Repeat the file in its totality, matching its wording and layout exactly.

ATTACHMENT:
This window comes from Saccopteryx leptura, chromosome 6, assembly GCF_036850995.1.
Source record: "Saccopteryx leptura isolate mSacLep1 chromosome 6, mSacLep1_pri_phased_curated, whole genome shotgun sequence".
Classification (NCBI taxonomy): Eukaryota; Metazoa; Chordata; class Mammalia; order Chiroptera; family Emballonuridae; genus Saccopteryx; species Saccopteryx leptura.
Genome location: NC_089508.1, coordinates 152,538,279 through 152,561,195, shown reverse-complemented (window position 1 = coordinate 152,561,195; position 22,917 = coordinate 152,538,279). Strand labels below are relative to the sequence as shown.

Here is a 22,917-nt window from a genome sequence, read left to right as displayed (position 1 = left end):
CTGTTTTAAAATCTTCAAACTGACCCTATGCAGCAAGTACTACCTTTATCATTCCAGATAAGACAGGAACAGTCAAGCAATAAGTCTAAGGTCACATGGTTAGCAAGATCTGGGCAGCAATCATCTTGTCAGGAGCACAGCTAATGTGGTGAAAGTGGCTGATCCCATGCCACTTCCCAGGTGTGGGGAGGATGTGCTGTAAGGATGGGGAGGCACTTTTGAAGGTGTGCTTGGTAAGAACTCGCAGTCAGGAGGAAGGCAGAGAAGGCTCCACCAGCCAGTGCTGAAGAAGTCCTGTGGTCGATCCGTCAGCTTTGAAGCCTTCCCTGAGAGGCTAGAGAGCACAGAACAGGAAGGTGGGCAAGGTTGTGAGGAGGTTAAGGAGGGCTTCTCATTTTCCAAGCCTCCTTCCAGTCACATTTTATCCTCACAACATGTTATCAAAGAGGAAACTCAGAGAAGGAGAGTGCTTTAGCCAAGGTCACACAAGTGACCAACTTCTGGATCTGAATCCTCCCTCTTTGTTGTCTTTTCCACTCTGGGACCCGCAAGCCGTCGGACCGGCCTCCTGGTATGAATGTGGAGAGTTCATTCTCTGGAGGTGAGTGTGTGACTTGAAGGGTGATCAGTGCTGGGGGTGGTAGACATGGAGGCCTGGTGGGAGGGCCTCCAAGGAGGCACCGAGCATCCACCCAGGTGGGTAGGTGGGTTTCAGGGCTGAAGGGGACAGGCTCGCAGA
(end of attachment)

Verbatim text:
This window comes from Saccopteryx leptura, chromosome 6, assembly GCF_036850995.1.
Source record: "Saccopteryx leptura isolate mSacLep1 chromosome 6, mSacLep1_pri_phased_curated, whole genome shotgun sequence".
Classification (NCBI taxonomy): Eukaryota; Metazoa; Chordata; class Mammalia; order Chiroptera; family Emballonuridae; genus Saccopteryx; species Saccopteryx leptura.
Genome location: NC_089508.1, coordinates 152,538,279 through 152,561,195, shown reverse-complemented (window position 1 = coordinate 152,561,195; position 22,917 = coordinate 152,538,279). Strand labels below are relative to the sequence as shown.

Here is a 22,917-nt window from a genome sequence, read left to right as displayed (position 1 = left end):
CTGTTTTAAAATCTTCAAACTGACCCTATGCAGCAAGTACTACCTTTATCATTCCAGATAAGACAGGAACAGTCAAGCAATAAGTCTAAGGTCACATGGTTAGCAAGATCTGGGCAGCAATCATCTTGTCAGGAGCACAGCTAATGTGGTGAAAGTGGCTGATCCCATGCCACTTCCCAGGTGTGGGGAGGATGTGCTGTAAGGATGGGGAGGCACTTTTGAAGGTGTGCTTGGTAAGAACTCGCAGTCAGGAGGAAGGCAGAGAAGGCTCCACCAGCCAGTGCTGAAGAAGTCCTGTGGTCGATCCGTCAGCTTTGAAGCCTTCCCTGAGAGGCTAGAGAGCACAGAACAGGAAGGTGGGCAAGGTTGTGAGGAGGTTAAGGAGGGCTTCTCATTTTCCAAGCCTCCTTCCAGTCACATTTTATCCTCACAACATGTTATCAAAGAGGAAACTCAGAGAAGGAGAGTGCTTTAGCCAAGGTCACACAAGTGACCAACTTCTGGATCTGAATCCTCCCTCTTTGTTGTCTTTTCCACTCTGGGACCCGCAAGCCGTCGGACCGGCCTCCTGGTATGAATGTGGAGAGTTCATTCTCTGGAGGTGAGTGTGTGACTTGAAGGGTGATCAGTGCTGGGGGTGGTAGACATGGAGGCCTGGTGGGAGGGCCTCCAAGGAGGCACCGAGCATCCACCCAGGTGGGTAGGTGGGTTTCAGGGCTGAAGGGGACAGGCTCGCAGA